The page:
Some 90 percent of U.S. companies outsource at least one activity within their company, spending a total of $350 billion with many deals exceeding $1 billion, according to business intelligence firm Cutting Edge Information.

In the past, Cutting Edge says outsourcing initiatives were looked as a sign of corporate weakness; but now such activities suggest a strategic way to improve organizational performance, the firm notes.

In “Outsourcing from Strength,” Cutting Edge says it has uncovered effective and proven ways companies have successfully achieved their outsourcing goals.

The Durham-based firm says the report shows how companies have cut costs and streamlined operations by outsourcing their non-essential work. It features practices from more than 50 companies across 20 industries with a new focus on the pharmaceutical industry.

The study profiles outsourcing strategies from many of large companies, as well as outsourcing practices from growing firms. They include Pfizer, Merck, Ford, GE, IBM, Sprint, Dell and EDS.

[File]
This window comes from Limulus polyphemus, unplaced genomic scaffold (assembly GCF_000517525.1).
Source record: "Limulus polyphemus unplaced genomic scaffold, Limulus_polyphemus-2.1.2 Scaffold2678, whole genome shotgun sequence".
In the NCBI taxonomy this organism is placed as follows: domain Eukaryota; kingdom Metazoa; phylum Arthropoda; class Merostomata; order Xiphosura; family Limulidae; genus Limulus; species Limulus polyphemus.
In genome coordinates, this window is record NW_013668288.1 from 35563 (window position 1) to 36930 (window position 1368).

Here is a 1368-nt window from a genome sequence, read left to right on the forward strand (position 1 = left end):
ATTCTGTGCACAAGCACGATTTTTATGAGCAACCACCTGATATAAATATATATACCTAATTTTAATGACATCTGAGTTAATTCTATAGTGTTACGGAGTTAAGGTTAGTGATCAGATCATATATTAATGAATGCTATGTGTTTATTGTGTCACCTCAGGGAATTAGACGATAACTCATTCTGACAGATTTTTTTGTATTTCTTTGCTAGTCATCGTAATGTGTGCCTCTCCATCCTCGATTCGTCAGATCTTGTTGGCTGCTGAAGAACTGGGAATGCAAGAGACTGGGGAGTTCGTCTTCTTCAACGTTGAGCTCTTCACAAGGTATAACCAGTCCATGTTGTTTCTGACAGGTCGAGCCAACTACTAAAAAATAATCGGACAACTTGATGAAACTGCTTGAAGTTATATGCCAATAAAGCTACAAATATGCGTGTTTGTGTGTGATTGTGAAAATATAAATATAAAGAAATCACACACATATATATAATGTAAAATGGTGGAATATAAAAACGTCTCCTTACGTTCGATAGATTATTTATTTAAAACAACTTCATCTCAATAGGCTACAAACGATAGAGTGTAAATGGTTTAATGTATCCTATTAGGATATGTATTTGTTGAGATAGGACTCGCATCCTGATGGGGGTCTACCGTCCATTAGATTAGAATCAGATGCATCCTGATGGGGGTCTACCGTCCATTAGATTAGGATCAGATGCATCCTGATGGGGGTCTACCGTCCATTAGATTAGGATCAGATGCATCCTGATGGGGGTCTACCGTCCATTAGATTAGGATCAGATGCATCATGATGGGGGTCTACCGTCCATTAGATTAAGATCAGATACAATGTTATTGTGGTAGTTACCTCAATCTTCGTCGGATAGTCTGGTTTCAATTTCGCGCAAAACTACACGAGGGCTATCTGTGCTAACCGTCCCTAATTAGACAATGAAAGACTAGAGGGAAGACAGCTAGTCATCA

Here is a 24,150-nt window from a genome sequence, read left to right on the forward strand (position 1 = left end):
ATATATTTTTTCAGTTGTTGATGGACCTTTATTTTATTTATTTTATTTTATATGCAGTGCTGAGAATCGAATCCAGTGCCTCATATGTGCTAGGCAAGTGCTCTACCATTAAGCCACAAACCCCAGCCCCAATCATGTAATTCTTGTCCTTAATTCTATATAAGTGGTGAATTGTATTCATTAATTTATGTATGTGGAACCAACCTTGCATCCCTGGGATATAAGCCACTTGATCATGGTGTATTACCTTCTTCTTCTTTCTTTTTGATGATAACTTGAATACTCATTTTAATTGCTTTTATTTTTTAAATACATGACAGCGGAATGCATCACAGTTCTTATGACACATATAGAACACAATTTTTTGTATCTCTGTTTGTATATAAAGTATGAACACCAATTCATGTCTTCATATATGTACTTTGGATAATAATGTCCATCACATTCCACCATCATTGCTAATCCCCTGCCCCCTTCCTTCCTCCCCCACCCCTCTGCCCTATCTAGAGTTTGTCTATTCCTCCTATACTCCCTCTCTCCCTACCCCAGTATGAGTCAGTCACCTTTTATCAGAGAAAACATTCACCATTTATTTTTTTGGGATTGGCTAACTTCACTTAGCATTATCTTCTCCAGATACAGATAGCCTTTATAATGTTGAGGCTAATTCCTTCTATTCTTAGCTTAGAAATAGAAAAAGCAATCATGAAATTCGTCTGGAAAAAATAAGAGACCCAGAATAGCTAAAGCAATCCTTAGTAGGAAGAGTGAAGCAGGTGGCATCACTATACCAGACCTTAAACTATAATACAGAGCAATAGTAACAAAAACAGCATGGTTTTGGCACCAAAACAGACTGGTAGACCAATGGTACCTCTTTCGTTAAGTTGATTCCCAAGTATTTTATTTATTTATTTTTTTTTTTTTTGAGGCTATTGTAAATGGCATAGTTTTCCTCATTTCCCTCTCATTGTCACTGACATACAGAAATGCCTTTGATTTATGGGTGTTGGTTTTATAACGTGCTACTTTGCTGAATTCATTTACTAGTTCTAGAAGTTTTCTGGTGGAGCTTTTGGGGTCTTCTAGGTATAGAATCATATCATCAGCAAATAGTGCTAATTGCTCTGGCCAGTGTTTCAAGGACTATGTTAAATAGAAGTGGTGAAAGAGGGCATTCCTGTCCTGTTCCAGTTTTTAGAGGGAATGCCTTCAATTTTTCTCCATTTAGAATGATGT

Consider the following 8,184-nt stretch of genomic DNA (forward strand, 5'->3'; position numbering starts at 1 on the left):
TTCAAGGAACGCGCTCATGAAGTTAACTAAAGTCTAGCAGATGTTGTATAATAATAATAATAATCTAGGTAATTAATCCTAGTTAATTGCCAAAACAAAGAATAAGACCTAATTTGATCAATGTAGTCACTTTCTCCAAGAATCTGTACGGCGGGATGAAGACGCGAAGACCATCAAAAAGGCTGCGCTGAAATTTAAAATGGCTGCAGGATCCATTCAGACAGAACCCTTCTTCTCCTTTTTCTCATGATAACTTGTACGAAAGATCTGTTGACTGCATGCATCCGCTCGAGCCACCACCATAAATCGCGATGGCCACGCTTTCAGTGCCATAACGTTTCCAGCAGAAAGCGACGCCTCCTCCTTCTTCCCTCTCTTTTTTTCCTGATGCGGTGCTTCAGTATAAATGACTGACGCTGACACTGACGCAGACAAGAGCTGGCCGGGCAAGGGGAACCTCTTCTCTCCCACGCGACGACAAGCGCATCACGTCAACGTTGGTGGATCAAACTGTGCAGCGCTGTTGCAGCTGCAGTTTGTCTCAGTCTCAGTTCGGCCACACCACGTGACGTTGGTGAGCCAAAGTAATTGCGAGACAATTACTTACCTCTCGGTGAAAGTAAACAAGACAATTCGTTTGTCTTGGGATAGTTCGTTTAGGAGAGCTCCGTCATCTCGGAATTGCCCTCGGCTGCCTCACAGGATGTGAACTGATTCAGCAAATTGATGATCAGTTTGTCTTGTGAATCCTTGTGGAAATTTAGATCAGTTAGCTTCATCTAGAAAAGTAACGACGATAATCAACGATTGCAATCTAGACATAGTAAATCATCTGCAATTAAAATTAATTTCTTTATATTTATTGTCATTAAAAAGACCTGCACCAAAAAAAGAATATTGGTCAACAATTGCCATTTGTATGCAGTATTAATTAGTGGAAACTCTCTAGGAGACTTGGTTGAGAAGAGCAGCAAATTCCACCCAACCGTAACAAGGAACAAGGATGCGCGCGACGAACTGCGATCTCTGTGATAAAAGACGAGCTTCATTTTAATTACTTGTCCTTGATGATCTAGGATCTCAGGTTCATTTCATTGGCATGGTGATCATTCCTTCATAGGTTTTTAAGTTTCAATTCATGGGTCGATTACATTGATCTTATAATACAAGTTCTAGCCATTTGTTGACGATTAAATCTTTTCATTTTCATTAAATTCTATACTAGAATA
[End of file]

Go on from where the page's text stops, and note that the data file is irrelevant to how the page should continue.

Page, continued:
General Motors, for example, discovered that more than 100,000 of its US employees travel each year. The carmaker made the determination that serving as an enormous travel agency was not part of its core competencies.

After a search, GM retained Captura Software to handle the processing, saving the company an estimated $3.7 million per year through this outsourcing, a 93 percent cost reduction.

Other topics in the report include how the best companies select the right outsourcing providers for their needs; proven techniques for aligning outsourcing with growth strategies; field-tested processes to get the most out of outsourcing deals; tips for coordinating supply chain operations through strategic outsourcing; and pre-designed measurements to hold vendors accountable for results.

Cutting Edge: